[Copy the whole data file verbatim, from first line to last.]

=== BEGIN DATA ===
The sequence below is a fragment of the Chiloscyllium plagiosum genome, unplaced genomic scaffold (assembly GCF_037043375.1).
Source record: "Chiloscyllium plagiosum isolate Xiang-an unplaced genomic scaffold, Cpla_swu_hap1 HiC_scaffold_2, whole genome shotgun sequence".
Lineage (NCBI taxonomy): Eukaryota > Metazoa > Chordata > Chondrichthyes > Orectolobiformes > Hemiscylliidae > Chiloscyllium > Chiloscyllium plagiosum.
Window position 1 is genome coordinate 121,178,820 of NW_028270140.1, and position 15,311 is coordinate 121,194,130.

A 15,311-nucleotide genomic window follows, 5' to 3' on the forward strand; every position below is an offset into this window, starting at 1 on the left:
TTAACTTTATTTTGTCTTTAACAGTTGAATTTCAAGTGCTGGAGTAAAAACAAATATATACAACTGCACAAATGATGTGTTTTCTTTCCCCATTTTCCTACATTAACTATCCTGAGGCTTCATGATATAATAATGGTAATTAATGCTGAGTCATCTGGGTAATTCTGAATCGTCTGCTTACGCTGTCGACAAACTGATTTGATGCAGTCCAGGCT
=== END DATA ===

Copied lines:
The sequence below is a fragment of the Chiloscyllium plagiosum genome, unplaced genomic scaffold (assembly GCF_037043375.1).
Source record: "Chiloscyllium plagiosum isolate Xiang-an unplaced genomic scaffold, Cpla_swu_hap1 HiC_scaffold_2, whole genome shotgun sequence".
Lineage (NCBI taxonomy): Eukaryota > Metazoa > Chordata > Chondrichthyes > Orectolobiformes > Hemiscylliidae > Chiloscyllium > Chiloscyllium plagiosum.
Window position 1 is genome coordinate 121,178,820 of NW_028270140.1, and position 15,311 is coordinate 121,194,130.

A 15,311-nucleotide genomic window follows, 5' to 3' on the forward strand; every position below is an offset into this window, starting at 1 on the left:
TTAACTTTATTTTGTCTTTAACAGTTGAATTTCAAGTGCTGGAGTAAAAACAAATATATACAACTGCACAAATGATGTGTTTTCTTTCCCCATTTTCCTACATTAACTATCCTGAGGCTTCATGATATAATAATGGTAATTAATGCTGAGTCATCTGGGTAATTCTGAATCGTCTGCTTACGCTGTCGACAAACTGATTTGATGCAGTCCAGGCT